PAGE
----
Searching over 5,500,000 cases.


searching
Buy This Entire Record For $7.95

Official citation and/or docket number and footnotes (if any) for this case available with purchase.

Learn more about what you receive with purchase of this case.

Blythe v. United States

UNITED STATES DISTRICT COURT NORTHERN DISTRICT OF NEW YORK


June 24, 2009

VICTOR BLYTHE, PETITIONER,
v.
UNITED STATES OF AMERICA, RESPONDENT,

The opinion of the court was delivered by: Neal P. McCURN, Sr. J.

MEMORANDUM DECISION AND ORDER

Presently before the court is a motion by Petitioner, Victor Blythe, pursuant to the "savings clause" of Rule 60(b) of the Federal Rules of Civil Procedure (Dkt. No. 19)*fn1 . He seeks to reopen the court's January 21, 1998 denial of his motion to vacate, set aside or modify his sentence pursuant to 42 U.S.C.§ 2255, based on his claims that his conviction was obtained and sentence imposed in violation of his constitutional rights to effective assistance of counsel, due process and equal protection of the law. On May 29, 1998 the Second Circuit Court of Appeals denied petitioner's motion for a Certificate of Appealability on the court's March 17, 1998 decision.

In Petitioner's present motion, he asserts that his conviction was secured by the fraudulent actions of the government attorney who did not disclose that William Hatch, a key prosecution witness at his trial, testified in a later trial that his testimony at Petitioner's trial was untruthful, and that he should have disclosed that a New York state marijuana case was related to Petitioner's federal conspiracy case. Furthermore, the government attorney did not meet his obligations to 1) inform the district court that his New York state and federal offenses were related, and 2) inform the district court that the maximum sentence for the offense of conspiracy to distribute marijuana and cocaine, in absence of a special verdict, is five years imprisonment.

A Rule 60(b) motion does not seek the relief requested by a habeas petition, but rather, "seeks only to vacate the federal court judgment dismissing the habeas petition." Rodriguez v. Mitchell, 252 F.3d 191, 198 (2d Cir. 2001).

The savings clause of Rule 60(b) allows for an independent action that embraces only that species of fraud which does or attempts to, defile the court itself, or is a fraud perpetrated by officers of the court so that the judicial machinery can not perform in the usual manner its impartial task of trying cases that are presented for adjudication. Serzysko v. Chase Manhattan Bank, 461 F.2d 699 (2d Cir. 1972), cert. denied, 409 U.S. 883, 93 S.Ct. 173, 34 L.Ed.2d 139, petition for rehearing denied, 409 U.S. 1029, 93 S.Ct. 470, 34 L.Ed.2d 324 (1972). Under the theory that "a decision produced by fraud on the court is not in essence a decision at all and never becomes final," Kenner v. Commissioner of Internal Revenue, 387 F.2d 689, 691 (7th Cir.1968) "[t]here is no statute of limitations for bringing a fraud upon the court claim." Williams v. Vaughn, 2005 WL 3348863, at * 2, n. 3 (E.D. Pa. 2005) (citing Hazel-Atlas Glass Co. v. Hartford-Empire Co., 322 U.S. 238, 244 (1944))(overruled on other grounds).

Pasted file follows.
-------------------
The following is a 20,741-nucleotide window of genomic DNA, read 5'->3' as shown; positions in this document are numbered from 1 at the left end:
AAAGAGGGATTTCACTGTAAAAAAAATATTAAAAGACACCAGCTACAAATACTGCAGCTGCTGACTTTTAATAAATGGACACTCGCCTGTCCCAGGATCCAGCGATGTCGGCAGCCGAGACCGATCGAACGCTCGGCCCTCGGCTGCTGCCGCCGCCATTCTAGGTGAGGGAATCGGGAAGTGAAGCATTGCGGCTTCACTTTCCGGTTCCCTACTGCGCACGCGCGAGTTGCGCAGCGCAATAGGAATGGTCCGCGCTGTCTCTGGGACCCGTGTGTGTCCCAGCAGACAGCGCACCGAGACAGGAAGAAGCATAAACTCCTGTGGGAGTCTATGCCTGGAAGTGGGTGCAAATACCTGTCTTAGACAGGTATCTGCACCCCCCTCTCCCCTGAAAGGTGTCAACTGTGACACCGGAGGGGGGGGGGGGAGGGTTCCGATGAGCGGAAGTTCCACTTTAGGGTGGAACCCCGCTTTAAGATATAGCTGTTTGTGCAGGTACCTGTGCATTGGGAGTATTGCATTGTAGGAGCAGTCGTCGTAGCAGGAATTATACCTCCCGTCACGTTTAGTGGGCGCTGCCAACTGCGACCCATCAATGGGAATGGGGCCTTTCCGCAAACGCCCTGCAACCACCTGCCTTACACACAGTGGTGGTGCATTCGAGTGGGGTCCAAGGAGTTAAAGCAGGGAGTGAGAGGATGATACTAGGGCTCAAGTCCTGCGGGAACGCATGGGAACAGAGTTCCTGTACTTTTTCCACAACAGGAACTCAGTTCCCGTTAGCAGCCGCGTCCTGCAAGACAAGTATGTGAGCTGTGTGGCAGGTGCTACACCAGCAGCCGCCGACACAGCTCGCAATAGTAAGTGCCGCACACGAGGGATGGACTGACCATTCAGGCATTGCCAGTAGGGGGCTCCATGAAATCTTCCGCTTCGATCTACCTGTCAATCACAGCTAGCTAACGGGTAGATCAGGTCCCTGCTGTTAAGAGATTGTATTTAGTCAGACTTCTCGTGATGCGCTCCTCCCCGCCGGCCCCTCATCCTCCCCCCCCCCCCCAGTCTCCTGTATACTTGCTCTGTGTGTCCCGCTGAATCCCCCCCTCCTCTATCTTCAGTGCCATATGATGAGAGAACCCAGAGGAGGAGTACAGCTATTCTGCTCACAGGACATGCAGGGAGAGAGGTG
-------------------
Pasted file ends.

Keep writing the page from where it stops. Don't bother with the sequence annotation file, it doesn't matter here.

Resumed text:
This equitable power to vacate a judgment obtained by a fraud upon the court was recognized by the Supreme Court in the Hazel-Atlas decision. See Leber-Krebs, Inc. v. Capitol Records, 779 F.2d 895, 899 (2d Cir.1985). While the Supreme Court recognized this doctrine in Hazel-Atlas, the saving clause of Fed.R.Civ.P. 60(b) provides coextensive authority. Williams, 2005 WL 3348863, at * 2, n. 3 ("The Hazel-Atlas doctrine is based on a savings clause in Fed.R.Civ.P. 60(b), which specifically provides for the continuing existence of this equitable power outside and independent of that rule."); Cooey v. Bradshaw, 216 F.R.D. 408, 412 n. 12 (D. Ohio 2003) (The " 'savings clause' of Rule 60(b) permits a party to file a motion for an independent action or a fraud upon the court. These are separate sources for obtaining relief under the Rule.") (citing Buell v. Anderson, 48 Fed. Appx. 491, 494-95 (6th Cir.2002)). Thus, whether a "fraud upon the court" claim is styled as a "Hazel-Atlas Action" or a Rule 60(b) savings clause action, the analysis is the same. Roccisano v. United States, 2003 WL 21396668 (S.D.N.Y. 2003) (construing an unsuccessful Section 2255 petitioner's "Hazel-Atlas Independent Action for Relief From Order Denying Section 2255 Motion" as a Rule 60(b) motion).